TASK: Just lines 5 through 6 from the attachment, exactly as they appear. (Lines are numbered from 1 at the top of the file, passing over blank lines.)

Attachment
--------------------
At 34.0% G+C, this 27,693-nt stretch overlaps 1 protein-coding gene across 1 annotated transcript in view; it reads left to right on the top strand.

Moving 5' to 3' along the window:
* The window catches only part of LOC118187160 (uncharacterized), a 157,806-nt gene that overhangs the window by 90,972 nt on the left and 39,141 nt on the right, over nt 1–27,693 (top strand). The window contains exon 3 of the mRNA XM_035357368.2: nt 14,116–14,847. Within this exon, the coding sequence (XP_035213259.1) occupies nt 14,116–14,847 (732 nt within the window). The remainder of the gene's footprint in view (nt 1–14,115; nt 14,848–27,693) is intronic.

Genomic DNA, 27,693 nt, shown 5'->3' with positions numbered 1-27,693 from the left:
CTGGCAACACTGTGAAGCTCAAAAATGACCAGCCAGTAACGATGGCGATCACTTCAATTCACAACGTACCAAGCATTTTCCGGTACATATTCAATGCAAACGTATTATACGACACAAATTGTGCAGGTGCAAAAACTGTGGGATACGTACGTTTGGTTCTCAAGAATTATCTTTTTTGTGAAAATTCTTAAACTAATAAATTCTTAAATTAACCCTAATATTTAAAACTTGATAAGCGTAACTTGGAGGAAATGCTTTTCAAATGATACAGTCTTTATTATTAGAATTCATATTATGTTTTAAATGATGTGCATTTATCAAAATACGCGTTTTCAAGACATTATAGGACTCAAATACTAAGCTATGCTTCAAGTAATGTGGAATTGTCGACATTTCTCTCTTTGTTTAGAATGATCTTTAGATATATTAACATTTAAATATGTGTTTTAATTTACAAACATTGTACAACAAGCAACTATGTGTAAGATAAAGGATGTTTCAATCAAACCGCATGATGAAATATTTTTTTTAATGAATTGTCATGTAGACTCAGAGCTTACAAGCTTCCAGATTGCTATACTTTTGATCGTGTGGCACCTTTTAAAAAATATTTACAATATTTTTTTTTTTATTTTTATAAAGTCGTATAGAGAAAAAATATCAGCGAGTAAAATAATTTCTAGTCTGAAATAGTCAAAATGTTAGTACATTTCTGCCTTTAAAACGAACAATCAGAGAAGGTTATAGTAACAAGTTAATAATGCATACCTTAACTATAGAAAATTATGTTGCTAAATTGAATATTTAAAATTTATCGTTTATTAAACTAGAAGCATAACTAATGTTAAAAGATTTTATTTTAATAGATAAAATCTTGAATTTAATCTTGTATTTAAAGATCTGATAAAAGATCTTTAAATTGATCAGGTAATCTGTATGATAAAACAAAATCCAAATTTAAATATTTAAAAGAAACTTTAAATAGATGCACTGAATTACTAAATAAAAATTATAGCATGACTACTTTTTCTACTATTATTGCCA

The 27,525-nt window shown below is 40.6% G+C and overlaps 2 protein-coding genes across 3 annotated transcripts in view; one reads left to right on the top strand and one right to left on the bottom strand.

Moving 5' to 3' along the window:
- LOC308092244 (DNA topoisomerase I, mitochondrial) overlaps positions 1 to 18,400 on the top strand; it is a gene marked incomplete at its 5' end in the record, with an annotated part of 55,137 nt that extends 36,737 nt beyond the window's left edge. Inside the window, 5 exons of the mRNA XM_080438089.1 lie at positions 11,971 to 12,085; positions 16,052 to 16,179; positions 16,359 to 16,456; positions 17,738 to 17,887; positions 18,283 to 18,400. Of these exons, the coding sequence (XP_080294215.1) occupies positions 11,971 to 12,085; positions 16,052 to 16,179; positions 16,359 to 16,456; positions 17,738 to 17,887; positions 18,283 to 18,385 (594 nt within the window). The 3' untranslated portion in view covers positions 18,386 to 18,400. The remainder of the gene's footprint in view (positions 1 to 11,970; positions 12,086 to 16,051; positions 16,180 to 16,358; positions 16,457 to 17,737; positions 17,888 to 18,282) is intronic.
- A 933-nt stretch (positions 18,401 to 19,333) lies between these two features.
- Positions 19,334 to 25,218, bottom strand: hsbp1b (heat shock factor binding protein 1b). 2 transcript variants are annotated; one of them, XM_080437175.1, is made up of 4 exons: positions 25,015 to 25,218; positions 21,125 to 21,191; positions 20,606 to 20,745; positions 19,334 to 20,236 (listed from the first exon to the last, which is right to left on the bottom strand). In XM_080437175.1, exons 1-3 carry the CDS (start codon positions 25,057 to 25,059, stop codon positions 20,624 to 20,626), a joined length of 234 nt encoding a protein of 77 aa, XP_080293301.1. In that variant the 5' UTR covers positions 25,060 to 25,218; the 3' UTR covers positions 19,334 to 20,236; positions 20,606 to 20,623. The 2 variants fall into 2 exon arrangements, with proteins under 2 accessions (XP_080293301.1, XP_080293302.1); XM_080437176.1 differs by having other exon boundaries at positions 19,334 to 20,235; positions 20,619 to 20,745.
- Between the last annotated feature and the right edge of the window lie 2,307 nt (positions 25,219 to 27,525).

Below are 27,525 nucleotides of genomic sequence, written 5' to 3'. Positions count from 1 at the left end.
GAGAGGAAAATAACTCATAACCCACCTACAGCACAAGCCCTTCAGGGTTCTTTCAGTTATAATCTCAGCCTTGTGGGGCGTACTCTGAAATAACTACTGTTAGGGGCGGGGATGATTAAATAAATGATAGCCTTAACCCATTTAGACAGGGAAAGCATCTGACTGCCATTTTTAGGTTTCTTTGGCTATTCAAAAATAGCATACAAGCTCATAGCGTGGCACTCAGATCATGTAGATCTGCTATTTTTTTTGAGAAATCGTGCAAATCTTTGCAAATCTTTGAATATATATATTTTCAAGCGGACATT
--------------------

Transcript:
CTGGCAACACTGTGAAGCTCAAAAATGACCAGCCAGTAACGATGGCGATCACTTCAATTCACAACGTACCAAGCATTTTCCGGTACATATTCAATGCAAACGTATTATACGACACAAATTGTGCAGGTGCAAAAACTGTGGGATACGTACGTTTGGTTCTCAAGAATTATCTTTTTTGTGAAAATTCTTAAACTAATAAATTCTTAAATTAACCCTAATATTTAAAACTTGATAAGCGTAACTTGGAGGAAATGCTTTTCAAATGATACAGTCTTTATTATTAGAATTCATATTATGTTTTAAATGATGTGCATTTATCAAAATACGCGTTTTCAAGACATTATAGGACTCAAATACTAAGCTATGCTTCAAGTAATGTGGAATTGTCGACATTTCTCTCTTTGTTTAGAATGATCTTTAGATATATTAACATTTAAATATGTGTTTTAATTTACAAACATTGTACAACAAGCAACTATGTGTAAGATAAAGGATGTTTCAATCAAACCGCATGATGAAATATTTTTTTTAATGAATTGTCATGTAGACTCAGAGCTTACAAGCTTCCAGATTGCTATACTTTTGATCGTGTGGCACCTTTTAAAAAATATTTACAATATTTTTTTTTTTATTTTTATAAAGTCGTATAGAGAAAAAATATCAGCGAGTAAAATAATTTCTAGTCTGAAATAGTCAAAATGTTAGTACATTTCTGCCTTTAAAACGAACAATCAGAGAAGGTTATAGTAACAAGTTAATAATGCATACCTTAACTATAGAAAATTATGTTGCTAAATTGAATATTTAAAATTTATCGTTTATTAAACTAGAAGCATAACTAATGTTAAAAGATTTTATTTTAATAGATAAAATCTTGAATTTAATCTTGTATTTAAAGATCTGATAAAAGATCTTTAAATTGATCAGGTAATCTGTATGATAAAACAAAATCCAAATTTAAATATTTAAAAGAAACTTTAAATAGATGCACTGAATTACTAAATAAAAATTATAGCATGACTACTTTTTCTACTATTATTGCCA

The 27,525-nt window shown below is 40.6% G+C and overlaps 2 protein-coding genes across 3 annotated transcripts in view; one reads left to right on the top strand and one right to left on the bottom strand.